Portland girl swept away by Clackamas River
Still no sign of missing girl as of Tuesday morning
When the Snegur family went to play in the snow on the morning of Sunday, Jan. 22, everything seemed normal.
The Portland family had found some snow on the side of the road near Austin Hot Springs east of Estacada, and that's when things went terribly wrong.
As 6-year-old Vinesa Snegur played in the snow between the road and the Clackamas River, her parents turned away for one moment. Before her parents knew it, Vinesa had slipped into the river and was being whisked away at extremely high speeds.
As any father would, Igor Snegur jumped into the water in pursuit of his daughter, but the water was just moving too fast. After he chased her along the bank as well, Vinesa eventually faded out of sight.
Well outside of cell service, Igor and his wife, Marina, drove their car seven miles to the Ripplebrook Ranger Station just after 4 p.m. In a small bit of good luck, the family was lucky enough to have found someone at the station and called 9-1-1.
The station houses a small store and just as the Snegurs arrived the employee was about to close up shop.
As quickly as they could, search and rescue teams began to assemble and make the trip toward where Vinesa was last seen, which is about 31 miles southeast of Estacada.
As daylight waned, the crews searched the areas that they could downstream from where Vinesa fell. Crews remained out throughout the night, monitoring the area for any movement or sign of the young girl.
As day broke Monday, Jan. 23, more than 50 searchers combed a four-mile area downstream. The team included divers, a K-9 unit and a handful of volunteers from across the state.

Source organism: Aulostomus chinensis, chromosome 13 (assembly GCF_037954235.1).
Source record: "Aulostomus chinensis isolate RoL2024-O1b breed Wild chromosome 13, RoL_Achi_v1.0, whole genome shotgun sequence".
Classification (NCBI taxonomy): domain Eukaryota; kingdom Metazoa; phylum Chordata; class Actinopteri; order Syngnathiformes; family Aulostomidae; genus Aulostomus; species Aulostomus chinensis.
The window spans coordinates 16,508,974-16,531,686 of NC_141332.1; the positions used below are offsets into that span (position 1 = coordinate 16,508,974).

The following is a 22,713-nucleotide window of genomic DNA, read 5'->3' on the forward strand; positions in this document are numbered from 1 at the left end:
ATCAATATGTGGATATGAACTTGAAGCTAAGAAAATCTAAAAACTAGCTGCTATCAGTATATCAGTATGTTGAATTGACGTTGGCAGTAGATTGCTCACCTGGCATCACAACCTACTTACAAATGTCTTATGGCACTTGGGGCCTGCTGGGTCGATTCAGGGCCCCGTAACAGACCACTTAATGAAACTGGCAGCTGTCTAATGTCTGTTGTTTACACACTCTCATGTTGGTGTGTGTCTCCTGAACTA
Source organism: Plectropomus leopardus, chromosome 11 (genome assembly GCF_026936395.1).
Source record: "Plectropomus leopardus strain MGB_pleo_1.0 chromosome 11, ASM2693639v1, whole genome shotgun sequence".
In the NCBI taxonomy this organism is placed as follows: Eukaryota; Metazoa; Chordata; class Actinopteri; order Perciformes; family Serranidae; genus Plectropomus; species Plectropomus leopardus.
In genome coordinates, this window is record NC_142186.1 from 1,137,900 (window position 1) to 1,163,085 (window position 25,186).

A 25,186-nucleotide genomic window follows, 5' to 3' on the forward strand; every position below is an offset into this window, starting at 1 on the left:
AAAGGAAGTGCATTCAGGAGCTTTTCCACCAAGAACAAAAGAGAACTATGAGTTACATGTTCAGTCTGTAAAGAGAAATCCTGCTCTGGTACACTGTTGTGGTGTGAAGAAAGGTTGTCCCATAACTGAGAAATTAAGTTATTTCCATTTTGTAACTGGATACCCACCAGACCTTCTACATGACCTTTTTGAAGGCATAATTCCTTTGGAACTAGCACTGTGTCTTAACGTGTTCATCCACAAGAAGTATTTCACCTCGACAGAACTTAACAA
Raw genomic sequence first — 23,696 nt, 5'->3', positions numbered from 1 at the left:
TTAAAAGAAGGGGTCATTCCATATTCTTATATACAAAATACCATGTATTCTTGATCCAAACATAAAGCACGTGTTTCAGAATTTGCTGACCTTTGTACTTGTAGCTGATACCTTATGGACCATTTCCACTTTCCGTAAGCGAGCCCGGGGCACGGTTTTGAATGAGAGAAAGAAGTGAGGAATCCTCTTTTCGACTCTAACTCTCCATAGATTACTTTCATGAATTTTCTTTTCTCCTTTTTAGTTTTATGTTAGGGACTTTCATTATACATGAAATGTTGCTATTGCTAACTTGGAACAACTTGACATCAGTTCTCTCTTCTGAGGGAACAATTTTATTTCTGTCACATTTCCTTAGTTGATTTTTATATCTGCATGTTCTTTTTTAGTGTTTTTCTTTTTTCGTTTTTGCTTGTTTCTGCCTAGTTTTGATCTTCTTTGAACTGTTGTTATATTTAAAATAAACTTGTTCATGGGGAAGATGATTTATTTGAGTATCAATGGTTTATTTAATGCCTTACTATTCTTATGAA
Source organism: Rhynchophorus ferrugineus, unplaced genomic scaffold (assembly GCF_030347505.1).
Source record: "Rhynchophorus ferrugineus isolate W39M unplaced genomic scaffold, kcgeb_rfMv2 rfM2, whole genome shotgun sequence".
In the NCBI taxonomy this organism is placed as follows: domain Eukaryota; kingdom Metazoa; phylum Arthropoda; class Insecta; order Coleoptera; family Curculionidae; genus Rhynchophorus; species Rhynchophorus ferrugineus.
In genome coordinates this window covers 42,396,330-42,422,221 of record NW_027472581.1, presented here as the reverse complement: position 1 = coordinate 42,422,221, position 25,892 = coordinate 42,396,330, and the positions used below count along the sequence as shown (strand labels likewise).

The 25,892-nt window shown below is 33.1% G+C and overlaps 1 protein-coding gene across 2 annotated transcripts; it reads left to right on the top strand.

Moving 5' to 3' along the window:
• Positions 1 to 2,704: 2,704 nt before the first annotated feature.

There also was a helicopter lined up to help, but inclement weather in Salem prevented it from reaching the area until later in the day.
There was still no sign of the girl late in the afternoon Monday, but searchers remained optimistic that their work was still a 'search' and not a 'recovery.'
What makes the search so difficult is not only the remoteness of the area being searched, but also the cold and snowy weather conditions.
'The very things that make this area fun also make it perilous,' said Sgt. James Rhodes of the Clackamas County Sheriff's Office. 'She could have been an Olympic swimmer and it wouldn't have mattered because the problem is the speed of the water, the amount of debris and the temperature.'
The water temperature is estimated to be about 33-degrees, while the outside temperatures have remained below 40-degrees throughout the search.
The family has yet to make a statement regarding the incident, but they have remained at the Ripplebrook Ranger Station since their arrival on Sunday.
'We just want to encourage people to love and protect their family,' Rhodes said. 'People don't understand how dangerous it is, and now is not the time to play near the water.'